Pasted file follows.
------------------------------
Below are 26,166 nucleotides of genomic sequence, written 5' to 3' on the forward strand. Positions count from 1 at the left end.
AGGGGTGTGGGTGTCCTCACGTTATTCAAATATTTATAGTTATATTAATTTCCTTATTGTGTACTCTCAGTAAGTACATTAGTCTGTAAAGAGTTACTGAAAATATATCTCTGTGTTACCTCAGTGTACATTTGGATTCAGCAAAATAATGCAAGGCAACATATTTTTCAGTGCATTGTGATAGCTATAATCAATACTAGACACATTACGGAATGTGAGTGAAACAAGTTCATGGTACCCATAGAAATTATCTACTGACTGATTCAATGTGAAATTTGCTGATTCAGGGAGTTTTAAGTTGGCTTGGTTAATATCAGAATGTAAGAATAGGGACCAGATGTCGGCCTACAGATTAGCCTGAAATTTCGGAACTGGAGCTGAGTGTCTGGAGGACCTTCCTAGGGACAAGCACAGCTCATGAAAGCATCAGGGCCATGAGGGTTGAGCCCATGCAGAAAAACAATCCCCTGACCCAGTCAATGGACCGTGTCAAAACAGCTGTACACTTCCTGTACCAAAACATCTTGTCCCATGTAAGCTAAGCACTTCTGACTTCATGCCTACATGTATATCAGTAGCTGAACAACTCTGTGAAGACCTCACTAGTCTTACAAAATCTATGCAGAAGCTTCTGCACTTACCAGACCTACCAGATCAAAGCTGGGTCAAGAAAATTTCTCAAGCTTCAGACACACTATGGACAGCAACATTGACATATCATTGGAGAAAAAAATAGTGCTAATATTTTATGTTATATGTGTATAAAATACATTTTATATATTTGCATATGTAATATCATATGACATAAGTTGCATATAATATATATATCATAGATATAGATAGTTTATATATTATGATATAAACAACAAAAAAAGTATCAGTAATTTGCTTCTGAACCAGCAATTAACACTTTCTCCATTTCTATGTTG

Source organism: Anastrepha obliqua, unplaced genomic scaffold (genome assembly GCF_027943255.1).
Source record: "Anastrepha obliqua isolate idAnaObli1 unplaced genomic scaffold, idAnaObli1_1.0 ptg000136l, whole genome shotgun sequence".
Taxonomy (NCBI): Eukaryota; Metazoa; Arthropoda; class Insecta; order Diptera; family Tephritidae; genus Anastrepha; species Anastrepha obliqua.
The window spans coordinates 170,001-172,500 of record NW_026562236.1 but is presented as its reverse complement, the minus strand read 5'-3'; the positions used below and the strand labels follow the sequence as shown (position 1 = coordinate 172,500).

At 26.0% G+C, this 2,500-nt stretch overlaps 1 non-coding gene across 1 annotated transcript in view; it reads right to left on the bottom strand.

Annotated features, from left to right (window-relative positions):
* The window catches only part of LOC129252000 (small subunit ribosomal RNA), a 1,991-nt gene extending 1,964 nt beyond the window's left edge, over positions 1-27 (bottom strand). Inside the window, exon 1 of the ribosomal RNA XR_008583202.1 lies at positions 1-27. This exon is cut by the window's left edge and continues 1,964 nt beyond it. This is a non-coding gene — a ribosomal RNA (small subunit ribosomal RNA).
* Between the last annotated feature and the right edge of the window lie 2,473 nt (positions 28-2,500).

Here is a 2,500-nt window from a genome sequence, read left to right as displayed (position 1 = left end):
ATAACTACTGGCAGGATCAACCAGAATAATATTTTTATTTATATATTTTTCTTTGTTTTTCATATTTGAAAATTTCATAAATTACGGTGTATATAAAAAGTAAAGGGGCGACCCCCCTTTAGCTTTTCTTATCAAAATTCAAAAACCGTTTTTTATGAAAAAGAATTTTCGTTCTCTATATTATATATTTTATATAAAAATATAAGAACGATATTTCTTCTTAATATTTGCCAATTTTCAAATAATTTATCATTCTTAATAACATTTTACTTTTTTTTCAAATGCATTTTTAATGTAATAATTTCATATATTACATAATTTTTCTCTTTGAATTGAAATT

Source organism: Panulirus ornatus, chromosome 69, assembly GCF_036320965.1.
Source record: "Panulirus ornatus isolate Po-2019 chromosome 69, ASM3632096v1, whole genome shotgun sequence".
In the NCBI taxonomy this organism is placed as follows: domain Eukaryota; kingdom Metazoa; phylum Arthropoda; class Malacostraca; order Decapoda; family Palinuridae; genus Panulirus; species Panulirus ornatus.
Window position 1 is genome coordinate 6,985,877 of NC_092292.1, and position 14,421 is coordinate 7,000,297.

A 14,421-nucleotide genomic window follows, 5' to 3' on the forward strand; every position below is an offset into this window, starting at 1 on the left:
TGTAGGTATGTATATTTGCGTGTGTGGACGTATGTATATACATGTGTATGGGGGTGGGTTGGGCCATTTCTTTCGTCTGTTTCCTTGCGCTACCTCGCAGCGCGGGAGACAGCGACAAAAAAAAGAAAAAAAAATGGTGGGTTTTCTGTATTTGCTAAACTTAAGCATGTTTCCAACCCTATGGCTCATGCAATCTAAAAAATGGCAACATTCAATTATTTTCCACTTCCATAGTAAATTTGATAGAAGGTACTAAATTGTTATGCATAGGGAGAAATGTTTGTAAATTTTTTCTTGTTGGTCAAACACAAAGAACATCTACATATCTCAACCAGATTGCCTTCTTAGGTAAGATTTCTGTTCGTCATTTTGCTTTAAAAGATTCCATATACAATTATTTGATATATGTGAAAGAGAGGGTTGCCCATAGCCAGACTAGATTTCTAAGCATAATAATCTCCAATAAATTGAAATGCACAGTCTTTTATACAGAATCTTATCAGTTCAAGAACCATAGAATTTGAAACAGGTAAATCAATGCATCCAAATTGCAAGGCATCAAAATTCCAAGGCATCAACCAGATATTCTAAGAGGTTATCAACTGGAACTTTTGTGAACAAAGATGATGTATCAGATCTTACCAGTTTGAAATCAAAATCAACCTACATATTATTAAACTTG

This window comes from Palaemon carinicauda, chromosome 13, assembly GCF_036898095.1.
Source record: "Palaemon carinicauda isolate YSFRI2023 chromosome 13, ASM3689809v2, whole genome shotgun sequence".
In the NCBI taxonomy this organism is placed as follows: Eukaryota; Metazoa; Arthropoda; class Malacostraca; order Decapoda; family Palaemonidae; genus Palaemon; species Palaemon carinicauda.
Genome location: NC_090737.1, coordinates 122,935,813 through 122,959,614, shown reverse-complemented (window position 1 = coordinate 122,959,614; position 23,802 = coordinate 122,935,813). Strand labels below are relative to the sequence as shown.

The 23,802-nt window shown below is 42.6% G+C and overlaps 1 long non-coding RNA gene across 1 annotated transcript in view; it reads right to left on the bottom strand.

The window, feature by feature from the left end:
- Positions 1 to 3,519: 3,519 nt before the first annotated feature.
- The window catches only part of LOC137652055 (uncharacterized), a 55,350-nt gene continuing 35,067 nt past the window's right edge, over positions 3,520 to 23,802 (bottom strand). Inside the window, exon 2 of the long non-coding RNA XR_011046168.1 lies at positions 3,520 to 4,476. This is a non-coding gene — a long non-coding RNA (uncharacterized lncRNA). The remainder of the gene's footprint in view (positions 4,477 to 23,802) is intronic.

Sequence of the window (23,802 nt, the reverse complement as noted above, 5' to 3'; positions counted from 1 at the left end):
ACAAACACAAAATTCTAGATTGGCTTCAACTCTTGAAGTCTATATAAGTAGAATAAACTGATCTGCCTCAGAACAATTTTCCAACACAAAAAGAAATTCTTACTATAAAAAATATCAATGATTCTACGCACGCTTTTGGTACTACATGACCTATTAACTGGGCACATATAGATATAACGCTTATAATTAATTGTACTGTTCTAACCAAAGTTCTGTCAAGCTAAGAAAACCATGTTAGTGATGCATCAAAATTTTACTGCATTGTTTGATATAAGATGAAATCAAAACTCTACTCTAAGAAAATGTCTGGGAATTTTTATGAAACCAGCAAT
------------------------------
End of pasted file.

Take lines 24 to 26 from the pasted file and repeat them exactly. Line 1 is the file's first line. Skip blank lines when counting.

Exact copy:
The window, feature by feature from the left end:
- Positions 1 to 3,519: 3,519 nt before the first annotated feature.
- The window catches only part of LOC137652055 (uncharacterized), a 55,350-nt gene continuing 35,067 nt past the window's right edge, over positions 3,520 to 23,802 (bottom strand). Inside the window, exon 2 of the long non-coding RNA XR_011046168.1 lies at positions 3,520 to 4,476. This is a non-coding gene — a long non-coding RNA (uncharacterized lncRNA). The remainder of the gene's footprint in view (positions 4,477 to 23,802) is intronic.